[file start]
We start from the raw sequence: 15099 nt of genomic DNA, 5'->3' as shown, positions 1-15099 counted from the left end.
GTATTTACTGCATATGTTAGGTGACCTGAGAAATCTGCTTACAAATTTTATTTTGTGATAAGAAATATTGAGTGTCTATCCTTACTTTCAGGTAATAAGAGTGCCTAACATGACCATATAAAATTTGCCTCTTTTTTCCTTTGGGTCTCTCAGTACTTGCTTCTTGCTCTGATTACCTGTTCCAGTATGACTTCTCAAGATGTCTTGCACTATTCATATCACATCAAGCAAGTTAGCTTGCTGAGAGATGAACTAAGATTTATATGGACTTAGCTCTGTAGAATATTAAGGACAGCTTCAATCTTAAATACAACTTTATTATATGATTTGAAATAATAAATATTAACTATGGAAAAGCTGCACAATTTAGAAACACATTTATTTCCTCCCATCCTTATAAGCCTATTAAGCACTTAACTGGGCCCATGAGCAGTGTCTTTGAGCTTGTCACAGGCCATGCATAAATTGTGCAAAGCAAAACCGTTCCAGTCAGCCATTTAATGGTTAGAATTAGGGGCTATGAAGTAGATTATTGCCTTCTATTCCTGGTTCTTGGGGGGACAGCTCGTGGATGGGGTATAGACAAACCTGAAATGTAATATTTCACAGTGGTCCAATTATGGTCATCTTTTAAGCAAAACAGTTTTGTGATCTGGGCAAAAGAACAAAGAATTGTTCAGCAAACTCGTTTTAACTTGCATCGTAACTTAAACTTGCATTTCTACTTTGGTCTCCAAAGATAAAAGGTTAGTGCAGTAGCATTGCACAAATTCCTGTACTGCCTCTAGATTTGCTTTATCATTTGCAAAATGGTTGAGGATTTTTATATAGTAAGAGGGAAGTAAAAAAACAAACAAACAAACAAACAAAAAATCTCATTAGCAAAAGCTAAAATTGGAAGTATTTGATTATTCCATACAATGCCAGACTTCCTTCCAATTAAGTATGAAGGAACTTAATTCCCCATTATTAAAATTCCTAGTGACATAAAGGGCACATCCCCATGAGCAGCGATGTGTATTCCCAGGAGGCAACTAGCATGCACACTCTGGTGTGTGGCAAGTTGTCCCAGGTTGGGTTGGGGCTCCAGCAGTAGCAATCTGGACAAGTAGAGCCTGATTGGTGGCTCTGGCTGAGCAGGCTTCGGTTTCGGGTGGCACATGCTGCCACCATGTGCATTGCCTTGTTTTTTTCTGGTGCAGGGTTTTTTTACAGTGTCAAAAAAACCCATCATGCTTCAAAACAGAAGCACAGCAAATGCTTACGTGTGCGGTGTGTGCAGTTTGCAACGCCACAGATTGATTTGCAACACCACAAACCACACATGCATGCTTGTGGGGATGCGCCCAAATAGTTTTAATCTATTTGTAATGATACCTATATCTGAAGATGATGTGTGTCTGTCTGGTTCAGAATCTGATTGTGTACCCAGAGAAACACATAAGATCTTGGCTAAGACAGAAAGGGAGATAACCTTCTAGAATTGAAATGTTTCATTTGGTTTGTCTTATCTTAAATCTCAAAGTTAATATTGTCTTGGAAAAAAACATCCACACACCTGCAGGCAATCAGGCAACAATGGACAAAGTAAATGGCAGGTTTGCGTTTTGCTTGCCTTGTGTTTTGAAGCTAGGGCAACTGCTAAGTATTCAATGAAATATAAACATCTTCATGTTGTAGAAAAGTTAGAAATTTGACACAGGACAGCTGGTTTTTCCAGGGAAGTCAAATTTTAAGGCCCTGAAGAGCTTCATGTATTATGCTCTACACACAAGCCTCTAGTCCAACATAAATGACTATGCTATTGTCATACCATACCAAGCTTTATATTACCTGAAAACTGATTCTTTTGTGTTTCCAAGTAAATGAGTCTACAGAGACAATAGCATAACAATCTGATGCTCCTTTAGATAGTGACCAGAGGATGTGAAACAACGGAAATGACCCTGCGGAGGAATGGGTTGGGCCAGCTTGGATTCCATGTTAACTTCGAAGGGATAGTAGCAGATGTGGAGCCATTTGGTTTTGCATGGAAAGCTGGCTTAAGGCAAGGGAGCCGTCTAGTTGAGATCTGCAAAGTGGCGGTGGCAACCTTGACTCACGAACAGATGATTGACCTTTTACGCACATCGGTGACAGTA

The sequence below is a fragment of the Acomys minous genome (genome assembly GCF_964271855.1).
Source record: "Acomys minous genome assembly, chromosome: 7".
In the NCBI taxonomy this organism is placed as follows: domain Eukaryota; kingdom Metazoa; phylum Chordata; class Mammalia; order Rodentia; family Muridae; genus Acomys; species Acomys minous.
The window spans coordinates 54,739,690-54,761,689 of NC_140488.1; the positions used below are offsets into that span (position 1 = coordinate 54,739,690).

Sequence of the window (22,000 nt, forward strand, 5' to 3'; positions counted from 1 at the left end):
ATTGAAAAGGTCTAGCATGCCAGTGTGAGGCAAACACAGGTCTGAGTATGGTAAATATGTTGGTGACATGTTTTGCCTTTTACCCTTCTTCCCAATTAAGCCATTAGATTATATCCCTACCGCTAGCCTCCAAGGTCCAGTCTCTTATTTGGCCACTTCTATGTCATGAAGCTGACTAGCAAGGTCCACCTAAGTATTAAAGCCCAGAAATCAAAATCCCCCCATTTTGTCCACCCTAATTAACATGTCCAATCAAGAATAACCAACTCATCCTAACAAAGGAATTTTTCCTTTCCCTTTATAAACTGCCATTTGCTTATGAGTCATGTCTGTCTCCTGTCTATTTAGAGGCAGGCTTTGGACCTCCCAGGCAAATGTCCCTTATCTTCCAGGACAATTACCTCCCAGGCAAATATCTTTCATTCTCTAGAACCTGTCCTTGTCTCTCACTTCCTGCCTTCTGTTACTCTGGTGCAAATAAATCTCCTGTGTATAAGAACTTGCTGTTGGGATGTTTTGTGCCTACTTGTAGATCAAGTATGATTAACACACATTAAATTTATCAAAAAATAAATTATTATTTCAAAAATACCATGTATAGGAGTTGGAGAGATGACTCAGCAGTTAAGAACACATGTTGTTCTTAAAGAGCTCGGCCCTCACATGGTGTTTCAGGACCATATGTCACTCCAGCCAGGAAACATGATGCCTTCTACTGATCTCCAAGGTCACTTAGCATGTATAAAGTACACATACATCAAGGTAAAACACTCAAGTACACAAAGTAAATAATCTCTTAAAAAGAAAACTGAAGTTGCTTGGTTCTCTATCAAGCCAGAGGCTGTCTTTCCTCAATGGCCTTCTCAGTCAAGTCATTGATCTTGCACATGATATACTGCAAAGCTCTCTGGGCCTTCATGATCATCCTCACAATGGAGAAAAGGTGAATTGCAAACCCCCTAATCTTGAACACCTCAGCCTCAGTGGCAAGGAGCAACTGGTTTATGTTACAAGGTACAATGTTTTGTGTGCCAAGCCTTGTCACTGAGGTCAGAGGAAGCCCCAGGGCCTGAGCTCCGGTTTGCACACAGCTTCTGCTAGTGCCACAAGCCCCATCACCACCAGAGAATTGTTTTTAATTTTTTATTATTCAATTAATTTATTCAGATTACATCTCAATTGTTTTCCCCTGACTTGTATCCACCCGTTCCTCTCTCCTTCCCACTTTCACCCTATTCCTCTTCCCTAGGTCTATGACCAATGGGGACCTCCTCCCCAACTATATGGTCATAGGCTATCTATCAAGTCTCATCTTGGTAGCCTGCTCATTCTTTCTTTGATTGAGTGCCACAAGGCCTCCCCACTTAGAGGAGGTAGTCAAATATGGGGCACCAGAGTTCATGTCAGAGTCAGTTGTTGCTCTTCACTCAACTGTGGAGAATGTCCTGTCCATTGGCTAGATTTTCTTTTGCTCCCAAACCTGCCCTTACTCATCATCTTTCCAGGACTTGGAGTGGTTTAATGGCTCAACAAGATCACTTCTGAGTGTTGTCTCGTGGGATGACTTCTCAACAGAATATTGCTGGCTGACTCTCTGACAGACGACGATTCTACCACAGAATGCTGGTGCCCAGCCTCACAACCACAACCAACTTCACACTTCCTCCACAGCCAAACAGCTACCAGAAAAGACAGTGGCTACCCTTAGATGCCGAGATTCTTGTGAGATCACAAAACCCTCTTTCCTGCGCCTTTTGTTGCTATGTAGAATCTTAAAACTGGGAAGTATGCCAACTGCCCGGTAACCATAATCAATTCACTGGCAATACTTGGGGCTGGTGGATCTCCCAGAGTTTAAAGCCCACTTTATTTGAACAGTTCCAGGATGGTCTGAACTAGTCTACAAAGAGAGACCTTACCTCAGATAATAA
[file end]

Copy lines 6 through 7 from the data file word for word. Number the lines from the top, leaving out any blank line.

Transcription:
The window spans coordinates 54,739,690-54,761,689 of NC_140488.1; the positions used below are offsets into that span (position 1 = coordinate 54,739,690).

Sequence of the window (22,000 nt, forward strand, 5' to 3'; positions counted from 1 at the left end):